Question: We have She-Crab Soup. Is there a He-Crab Soup? (Asked by a crab-curious column reader.)
Reply: OK, come on! This isn’t from the guy who asked me if there were male ladybugs, is it? Well, just as there are male ladybugs (a.k.a. gentlemanbugs), there is He-Crab Soup, as well as She-Crab Soup. No soup gender discrimination here.
As most of us know, She-Crab Soup is a rich soup, similar to bisque or chowder, made with milk or cream and blue crab meat. It is thickened by heating, or with a puree of boiled rice. There can be variations in recipes. The soup may have a dash of dry sherry and include seasonings. She-Crab Soup is a specialty in the South Carolina Lowcountry and a frequent soup de jour in the coastal city of Charleston, which has a good supply of blue crab.
If you haven’t figured it out yet, She-Crab Soup is made with female crabs. He-Crab Soup is made with male crabs. That wasn’t difficult, but what’s the difference? The female crab has roe (eggs) and the male crab doesn’t. The flavorful orange roe is supposed to add a special flavor which the He-Crab Soup lacks. Supposedly, there is a poem (which I couldn’t find) titled, “The He-Crab’s Lament: Oh Woe! No Roe!” (The roe from the sturgeon (fish) is used to make caviar, which is a delicacy and is priced as such.)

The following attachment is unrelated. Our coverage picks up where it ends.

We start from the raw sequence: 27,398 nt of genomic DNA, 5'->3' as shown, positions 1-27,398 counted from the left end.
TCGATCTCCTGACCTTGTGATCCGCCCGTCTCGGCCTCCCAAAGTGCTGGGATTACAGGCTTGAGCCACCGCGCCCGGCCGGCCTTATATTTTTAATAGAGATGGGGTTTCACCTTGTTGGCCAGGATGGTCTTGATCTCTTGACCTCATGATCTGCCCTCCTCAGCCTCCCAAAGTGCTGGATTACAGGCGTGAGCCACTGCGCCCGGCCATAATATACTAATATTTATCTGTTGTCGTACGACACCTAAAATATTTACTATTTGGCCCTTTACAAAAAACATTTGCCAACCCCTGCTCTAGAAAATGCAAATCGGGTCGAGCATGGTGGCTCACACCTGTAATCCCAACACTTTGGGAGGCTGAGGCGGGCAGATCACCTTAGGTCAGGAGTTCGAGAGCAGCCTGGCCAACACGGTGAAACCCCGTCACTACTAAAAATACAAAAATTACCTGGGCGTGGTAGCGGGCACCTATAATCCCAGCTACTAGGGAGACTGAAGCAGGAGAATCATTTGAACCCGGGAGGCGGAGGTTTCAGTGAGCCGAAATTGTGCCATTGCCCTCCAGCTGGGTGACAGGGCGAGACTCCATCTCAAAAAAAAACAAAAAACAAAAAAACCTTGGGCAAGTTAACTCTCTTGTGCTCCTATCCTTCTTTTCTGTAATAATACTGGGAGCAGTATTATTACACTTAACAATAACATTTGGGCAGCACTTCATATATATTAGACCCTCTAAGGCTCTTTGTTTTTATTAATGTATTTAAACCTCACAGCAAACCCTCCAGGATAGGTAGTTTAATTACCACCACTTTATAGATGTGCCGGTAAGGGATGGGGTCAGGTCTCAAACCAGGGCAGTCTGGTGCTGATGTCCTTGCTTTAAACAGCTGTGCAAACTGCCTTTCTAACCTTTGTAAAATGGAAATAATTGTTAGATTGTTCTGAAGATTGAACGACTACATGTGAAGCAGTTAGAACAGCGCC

So, what have you been making? She-Crab Soup, or He-Crab Soup? Well, better check the crab. Look at the underside. The female has a broad, triangular-shaped area in the center of the shell, while the male has a distinctive elongated marking in the center.
What if you’re stuck with a male crab? Can you spice up your soup to compensate? I read where one chef suggested crumbling up the yolks of hardboiled eggs in the soup. If that doesn’t work, go out to eat.
C.P.S. (Curious Postscript): “A well-adjusted person is one who makes the same mistake twice without getting nervous.” — Alexander Hamilton (1755-1804)